Maybe I'll start by cutting the return side and getting more flow through the furnace on that end. It's a pretty quick mod and won't take that much sheet metal. The top of the plenum is a much larger job. If I still don't get the flow I'll go that route.
I took a look at your build. Very nice. I wish my two furnaces were close enough to do that, but I'm stuck in that regard. Looks like I found something to keep me occupied this long Thanksgiving weekend!
When you remove the small blowers, take a look inside. If I remember right, I didn't put the big blower in the back because there's actually an inner metal wall you have to cut through, but only the one on the sides. When you look inside, I think you'll see what I'm talking about. Keep us updated with some reading over the long weekend. Happy Turkey day.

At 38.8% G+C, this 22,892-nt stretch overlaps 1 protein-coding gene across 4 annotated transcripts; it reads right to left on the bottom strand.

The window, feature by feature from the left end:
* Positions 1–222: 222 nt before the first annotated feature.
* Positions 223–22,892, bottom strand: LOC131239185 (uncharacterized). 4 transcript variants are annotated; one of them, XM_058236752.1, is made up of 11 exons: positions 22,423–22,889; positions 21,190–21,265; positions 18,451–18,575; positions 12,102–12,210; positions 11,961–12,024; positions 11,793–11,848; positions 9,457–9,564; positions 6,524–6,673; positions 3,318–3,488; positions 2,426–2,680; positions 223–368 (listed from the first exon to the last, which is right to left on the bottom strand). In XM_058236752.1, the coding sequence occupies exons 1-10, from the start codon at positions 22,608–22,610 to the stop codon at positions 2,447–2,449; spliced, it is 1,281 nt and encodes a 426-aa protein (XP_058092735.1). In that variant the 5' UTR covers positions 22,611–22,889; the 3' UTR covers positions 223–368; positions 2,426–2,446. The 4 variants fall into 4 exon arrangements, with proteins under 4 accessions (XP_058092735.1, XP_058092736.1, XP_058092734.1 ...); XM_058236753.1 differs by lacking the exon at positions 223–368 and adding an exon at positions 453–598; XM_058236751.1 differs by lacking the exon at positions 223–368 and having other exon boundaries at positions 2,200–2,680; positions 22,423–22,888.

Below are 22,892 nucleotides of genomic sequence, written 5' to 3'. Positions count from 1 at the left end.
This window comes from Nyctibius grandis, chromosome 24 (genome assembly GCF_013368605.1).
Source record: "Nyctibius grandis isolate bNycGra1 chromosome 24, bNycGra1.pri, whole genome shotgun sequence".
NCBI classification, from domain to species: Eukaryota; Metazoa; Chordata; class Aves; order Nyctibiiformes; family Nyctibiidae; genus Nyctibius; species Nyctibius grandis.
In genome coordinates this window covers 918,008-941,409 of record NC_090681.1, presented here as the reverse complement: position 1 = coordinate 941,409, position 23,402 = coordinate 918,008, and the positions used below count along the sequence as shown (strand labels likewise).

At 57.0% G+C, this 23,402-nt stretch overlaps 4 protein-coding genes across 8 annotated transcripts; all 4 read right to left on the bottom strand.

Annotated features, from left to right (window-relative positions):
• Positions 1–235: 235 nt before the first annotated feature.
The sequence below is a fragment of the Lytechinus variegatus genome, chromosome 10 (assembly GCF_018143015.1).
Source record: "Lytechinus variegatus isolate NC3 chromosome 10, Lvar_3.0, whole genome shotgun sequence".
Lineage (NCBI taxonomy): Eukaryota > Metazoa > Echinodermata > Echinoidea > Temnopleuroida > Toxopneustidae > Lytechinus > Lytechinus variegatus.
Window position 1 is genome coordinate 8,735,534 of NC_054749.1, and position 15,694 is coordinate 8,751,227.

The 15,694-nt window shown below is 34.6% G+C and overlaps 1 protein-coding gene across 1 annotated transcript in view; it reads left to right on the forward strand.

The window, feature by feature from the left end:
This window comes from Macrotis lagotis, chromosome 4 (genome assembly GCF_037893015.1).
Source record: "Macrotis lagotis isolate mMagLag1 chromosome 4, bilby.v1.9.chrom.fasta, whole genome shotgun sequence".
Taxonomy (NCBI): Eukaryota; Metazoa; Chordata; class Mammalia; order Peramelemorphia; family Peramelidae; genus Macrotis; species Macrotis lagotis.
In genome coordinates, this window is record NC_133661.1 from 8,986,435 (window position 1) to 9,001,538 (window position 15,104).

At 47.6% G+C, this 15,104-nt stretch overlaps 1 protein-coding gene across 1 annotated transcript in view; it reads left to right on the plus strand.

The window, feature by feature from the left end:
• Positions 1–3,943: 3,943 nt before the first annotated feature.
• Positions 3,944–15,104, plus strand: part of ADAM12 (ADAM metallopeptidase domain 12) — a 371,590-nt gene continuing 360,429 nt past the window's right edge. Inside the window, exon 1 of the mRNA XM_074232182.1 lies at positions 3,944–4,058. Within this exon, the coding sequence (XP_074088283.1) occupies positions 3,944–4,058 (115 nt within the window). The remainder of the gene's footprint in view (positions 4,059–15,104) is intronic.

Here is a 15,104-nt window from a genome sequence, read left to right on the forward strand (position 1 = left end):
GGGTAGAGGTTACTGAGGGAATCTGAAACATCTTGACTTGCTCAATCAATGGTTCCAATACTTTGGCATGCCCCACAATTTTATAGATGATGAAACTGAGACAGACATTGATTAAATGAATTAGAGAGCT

I'll take a look, but the last time I had a blower off a vacuumed out the plenum and don't remember the inner wall being there.
BTW, is there a reason why you didn't try and just buy a bigger motor for the stock fans? I had someone suggest to me that I should just replace the 1/25 hp (1550 rpm) motors with something like a 1/10 hp (3600 rpm) motor and get higher flow that way.
I'm getting kind of sick of the $$$ of this R&D;project myself and I'm leaning towards following your lead, but though I would ask.
your duct work in place just modding the blower and your going to love the system just try and work with what you have.(2000-2300 cfms and your there)